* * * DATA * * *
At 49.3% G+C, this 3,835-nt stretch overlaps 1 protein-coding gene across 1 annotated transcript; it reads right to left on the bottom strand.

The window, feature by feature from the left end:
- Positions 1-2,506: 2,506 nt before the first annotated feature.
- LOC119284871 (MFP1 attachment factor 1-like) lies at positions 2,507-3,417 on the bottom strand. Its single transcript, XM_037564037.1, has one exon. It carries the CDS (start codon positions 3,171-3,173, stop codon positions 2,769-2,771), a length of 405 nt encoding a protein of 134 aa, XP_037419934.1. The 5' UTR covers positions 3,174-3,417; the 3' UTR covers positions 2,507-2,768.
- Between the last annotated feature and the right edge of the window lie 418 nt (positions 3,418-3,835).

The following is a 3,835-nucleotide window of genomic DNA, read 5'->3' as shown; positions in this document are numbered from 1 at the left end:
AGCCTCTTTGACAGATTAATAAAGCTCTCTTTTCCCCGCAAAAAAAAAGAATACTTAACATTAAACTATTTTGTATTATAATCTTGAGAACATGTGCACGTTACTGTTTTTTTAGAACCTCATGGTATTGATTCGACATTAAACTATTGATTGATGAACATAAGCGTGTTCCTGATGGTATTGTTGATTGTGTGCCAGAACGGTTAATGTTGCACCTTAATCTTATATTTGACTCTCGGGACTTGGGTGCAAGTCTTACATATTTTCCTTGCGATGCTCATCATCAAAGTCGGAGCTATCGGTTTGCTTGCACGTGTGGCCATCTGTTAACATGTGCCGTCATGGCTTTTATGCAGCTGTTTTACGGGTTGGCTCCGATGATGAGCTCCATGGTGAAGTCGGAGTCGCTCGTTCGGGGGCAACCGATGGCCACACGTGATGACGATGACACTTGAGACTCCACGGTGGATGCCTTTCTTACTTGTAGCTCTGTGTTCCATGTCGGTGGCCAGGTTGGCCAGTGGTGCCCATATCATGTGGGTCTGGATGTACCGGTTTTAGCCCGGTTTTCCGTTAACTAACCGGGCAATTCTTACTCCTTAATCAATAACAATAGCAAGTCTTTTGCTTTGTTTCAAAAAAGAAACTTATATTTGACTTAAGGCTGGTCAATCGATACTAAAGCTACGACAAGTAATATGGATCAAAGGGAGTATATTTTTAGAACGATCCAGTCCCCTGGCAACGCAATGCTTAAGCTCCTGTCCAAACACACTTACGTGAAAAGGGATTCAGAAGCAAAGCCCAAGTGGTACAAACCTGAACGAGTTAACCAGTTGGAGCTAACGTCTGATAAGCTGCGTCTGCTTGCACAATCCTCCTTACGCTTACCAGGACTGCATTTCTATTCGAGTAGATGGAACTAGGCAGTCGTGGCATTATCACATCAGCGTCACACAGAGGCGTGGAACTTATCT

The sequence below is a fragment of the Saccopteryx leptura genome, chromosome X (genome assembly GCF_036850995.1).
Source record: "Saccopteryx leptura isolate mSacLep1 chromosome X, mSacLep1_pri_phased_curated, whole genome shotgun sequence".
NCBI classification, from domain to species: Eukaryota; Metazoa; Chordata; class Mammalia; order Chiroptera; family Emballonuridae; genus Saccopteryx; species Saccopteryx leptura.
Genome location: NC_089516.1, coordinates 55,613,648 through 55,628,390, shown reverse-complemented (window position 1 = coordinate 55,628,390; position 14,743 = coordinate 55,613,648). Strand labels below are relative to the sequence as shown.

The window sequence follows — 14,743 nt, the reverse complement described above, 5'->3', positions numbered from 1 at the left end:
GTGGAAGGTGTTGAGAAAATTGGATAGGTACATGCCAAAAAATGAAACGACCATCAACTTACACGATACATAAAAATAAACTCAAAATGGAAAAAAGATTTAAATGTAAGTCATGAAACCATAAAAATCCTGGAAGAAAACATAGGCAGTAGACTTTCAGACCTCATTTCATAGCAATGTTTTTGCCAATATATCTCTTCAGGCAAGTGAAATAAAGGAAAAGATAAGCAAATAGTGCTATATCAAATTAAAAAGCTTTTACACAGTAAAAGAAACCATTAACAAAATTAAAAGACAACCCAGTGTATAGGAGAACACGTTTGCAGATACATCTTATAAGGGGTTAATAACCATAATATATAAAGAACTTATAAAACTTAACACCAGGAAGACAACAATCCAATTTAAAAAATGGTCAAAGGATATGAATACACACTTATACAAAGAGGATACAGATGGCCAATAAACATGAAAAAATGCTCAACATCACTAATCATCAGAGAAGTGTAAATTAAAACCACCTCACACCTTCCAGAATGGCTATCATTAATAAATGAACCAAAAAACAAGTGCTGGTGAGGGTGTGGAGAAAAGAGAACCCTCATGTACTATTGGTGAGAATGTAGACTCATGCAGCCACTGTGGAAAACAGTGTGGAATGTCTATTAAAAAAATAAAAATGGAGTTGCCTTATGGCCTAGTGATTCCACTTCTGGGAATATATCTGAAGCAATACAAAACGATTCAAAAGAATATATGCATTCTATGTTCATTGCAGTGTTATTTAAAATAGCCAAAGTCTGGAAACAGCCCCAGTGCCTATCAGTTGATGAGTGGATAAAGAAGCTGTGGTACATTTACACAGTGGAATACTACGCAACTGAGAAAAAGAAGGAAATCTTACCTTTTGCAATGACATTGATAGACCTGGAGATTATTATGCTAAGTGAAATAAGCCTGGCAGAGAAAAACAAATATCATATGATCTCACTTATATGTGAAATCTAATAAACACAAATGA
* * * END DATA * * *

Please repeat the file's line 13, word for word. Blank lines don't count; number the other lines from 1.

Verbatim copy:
GTGGAAGGTGTTGAGAAAATTGGATAGGTACATGCCAAAAAATGAAACGACCATCAACTTACACGATACATAAAAATAAACTCAAAATGGAAAAAAGATTTAAATGTAAGTCATGAAACCATAAAAATCCTGGAAGAAAACATAGGCAGTAGACTTTCAGACCTCATTTCATAGCAATGTTTTTGCCAATATATCTCTTCAGGCAAGTGAAATAAAGGAAAAGATAAGCAAATAGTGCTATATCAAATTAAAAAGCTTTTACACAGTAAAAGAAACCATTAACAAAATTAAAAGACAACCCAGTGTATAGGAGAACACGTTTGCAGATACATCTTATAAGGGGTTAATAACCATAATATATAAAGAACTTATAAAACTTAACACCAGGAAGACAACAATCCAATTTAAAAAATGGTCAAAGGATATGAATACACACTTATACAAAGAGGATACAGATGGCCAATAAACATGAAAAAATGCTCAACATCACTAATCATCAGAGAAGTGTAAATTAAAACCACCTCACACCTTCCAGAATGGCTATCATTAATAAATGAACCAAAAAACAAGTGCTGGTGAGGGTGTGGAGAAAAGAGAACCCTCATGTACTATTGGTGAGAATGTAGACTCATGCAGCCACTGTGGAAAACAGTGTGGAATGTCTATTAAAAAAATAAAAATGGAGTTGCCTTATGGCCTAGTGATTCCACTTCTGGGAATATATCTGAAGCAATACAAAACGATTCAAAAGAATATATGCATTCTATGTTCATTGCAGTGTTATTTAAAATAGCCAAAGTCTGGAAACAGCCCCAGTGCCTATCAGTTGATGAGTGGATAAAGAAGCTGTGGTACATTTACACAGTGGAATACTACGCAACTGAGAAAAAGAAGGAAATCTTACCTTTTGCAATGACATTGATAGACCTGGAGATTATTATGCTAAGTGAAATAAGCCTGGCAGAGAAAAACAAATATCATATGATCTCACTTATATGTGAAATCTAATAAACACAAATGA